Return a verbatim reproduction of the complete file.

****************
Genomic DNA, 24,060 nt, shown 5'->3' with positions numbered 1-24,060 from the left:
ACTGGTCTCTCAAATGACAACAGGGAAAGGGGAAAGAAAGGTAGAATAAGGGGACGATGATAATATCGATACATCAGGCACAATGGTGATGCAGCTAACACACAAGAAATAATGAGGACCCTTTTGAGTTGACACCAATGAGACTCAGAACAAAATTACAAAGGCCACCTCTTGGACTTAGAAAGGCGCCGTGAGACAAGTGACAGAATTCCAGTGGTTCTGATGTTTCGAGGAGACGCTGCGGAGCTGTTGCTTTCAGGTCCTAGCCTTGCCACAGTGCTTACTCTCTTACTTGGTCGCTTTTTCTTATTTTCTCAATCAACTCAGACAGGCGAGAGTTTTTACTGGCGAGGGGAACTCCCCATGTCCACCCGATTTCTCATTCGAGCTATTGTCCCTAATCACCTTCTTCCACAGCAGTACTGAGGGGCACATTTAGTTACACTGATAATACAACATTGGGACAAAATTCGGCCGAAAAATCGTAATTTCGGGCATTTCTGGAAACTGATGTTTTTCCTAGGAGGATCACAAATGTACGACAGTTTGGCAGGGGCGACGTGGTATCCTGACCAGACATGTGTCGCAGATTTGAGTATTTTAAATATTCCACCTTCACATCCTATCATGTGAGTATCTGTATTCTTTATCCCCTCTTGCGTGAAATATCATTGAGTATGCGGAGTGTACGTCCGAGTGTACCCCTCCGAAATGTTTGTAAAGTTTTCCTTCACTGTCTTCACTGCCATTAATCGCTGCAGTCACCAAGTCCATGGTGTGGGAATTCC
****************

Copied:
Genomic DNA, 24,060 nt, shown 5'->3' with positions numbered 1-24,060 from the left:
ACTGGTCTCTCAAATGACAACAGGGAAAGGGGAAAGAAAGGTAGAATAAGGGGACGATGATAATATCGATACATCAGGCACAATGGTGATGCAGCTAACACACAAGAAATAATGAGGACCCTTTTGAGTTGACACCAATGAGACTCAGAACAAAATTACAAAGGCCACCTCTTGGACTTAGAAAGGCGCCGTGAGACAAGTGACAGAATTCCAGTGGTTCTGATGTTTCGAGGAGACGCTGCGGAGCTGTTGCTTTCAGGTCCTAGCCTTGCCACAGTGCTTACTCTCTTACTTGGTCGCTTTTTCTTATTTTCTCAATCAACTCAGACAGGCGAGAGTTTTTACTGGCGAGGGGAACTCCCCATGTCCACCCGATTTCTCATTCGAGCTATTGTCCCTAATCACCTTCTTCCACAGCAGTACTGAGGGGCACATTTAGTTACACTGATAATACAACATTGGGACAAAATTCGGCCGAAAAATCGTAATTTCGGGCATTTCTGGAAACTGATGTTTTTCCTAGGAGGATCACAAATGTACGACAGTTTGGCAGGGGCGACGTGGTATCCTGACCAGACATGTGTCGCAGATTTGAGTATTTTAAATATTCCACCTTCACATCCTATCATGTGAGTATCTGTATTCTTTATCCCCTCTTGCGTGAAATATCATTGAGTATGCGGAGTGTACGTCCGAGTGTACCCCTCCGAAATGTTTGTAAAGTTTTCCTTCACTGTCTTCACTGCCATTAATCGCTGCAGTCACCAAGTCCATGGTGTGGGAATTCC